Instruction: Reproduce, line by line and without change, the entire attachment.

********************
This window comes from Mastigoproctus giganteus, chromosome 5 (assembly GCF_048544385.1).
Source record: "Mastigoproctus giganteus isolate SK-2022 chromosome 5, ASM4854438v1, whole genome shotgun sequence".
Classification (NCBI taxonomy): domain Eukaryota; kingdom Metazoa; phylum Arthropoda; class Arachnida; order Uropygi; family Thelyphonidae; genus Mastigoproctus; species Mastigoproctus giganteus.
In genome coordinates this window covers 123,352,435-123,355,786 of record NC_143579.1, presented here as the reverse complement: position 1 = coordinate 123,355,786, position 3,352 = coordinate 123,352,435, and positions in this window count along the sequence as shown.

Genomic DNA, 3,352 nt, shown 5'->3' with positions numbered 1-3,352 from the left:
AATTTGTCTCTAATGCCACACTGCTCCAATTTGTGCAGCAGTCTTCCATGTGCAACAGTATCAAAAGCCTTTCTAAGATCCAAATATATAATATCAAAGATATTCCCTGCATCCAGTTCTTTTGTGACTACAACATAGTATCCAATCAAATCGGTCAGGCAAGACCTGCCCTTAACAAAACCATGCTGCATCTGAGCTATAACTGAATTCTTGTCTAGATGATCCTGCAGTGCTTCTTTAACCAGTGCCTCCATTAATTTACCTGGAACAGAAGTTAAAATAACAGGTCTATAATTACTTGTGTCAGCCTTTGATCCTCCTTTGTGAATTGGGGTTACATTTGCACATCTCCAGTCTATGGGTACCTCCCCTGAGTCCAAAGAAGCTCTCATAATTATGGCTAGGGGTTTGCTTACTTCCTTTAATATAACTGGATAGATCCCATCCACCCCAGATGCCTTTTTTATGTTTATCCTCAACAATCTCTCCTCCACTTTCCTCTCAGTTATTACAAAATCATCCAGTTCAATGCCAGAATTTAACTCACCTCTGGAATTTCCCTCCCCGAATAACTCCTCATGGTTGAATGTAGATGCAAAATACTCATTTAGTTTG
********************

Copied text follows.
This window comes from Mastigoproctus giganteus, chromosome 5 (assembly GCF_048544385.1).
Source record: "Mastigoproctus giganteus isolate SK-2022 chromosome 5, ASM4854438v1, whole genome shotgun sequence".
Classification (NCBI taxonomy): domain Eukaryota; kingdom Metazoa; phylum Arthropoda; class Arachnida; order Uropygi; family Thelyphonidae; genus Mastigoproctus; species Mastigoproctus giganteus.
In genome coordinates this window covers 123,352,435-123,355,786 of record NC_143579.1, presented here as the reverse complement: position 1 = coordinate 123,355,786, position 3,352 = coordinate 123,352,435, and positions in this window count along the sequence as shown.

Genomic DNA, 3,352 nt, shown 5'->3' with positions numbered 1-3,352 from the left:
AATTTGTCTCTAATGCCACACTGCTCCAATTTGTGCAGCAGTCTTCCATGTGCAACAGTATCAAAAGCCTTTCTAAGATCCAAATATATAATATCAAAGATATTCCCTGCATCCAGTTCTTTTGTGACTACAACATAGTATCCAATCAAATCGGTCAGGCAAGACCTGCCCTTAACAAAACCATGCTGCATCTGAGCTATAACTGAATTCTTGTCTAGATGATCCTGCAGTGCTTCTTTAACCAGTGCCTCCATTAATTTACCTGGAACAGAAGTTAAAATAACAGGTCTATAATTACTTGTGTCAGCCTTTGATCCTCCTTTGTGAATTGGGGTTACATTTGCACATCTCCAGTCTATGGGTACCTCCCCTGAGTCCAAAGAAGCTCTCATAATTATGGCTAGGGGTTTGCTTACTTCCTTTAATATAACTGGATAGATCCCATCCACCCCAGATGCCTTTTTTATGTTTATCCTCAACAATCTCTCCTCCACTTTCCTCTCAGTTATTACAAAATCATCCAGTTCAATGCCAGAATTTAACTCACCTCTGGAATTTCCCTCCCCGAATAACTCCTCATGGTTGAATGTAGATGCAAAATACTCATTTAGTTTG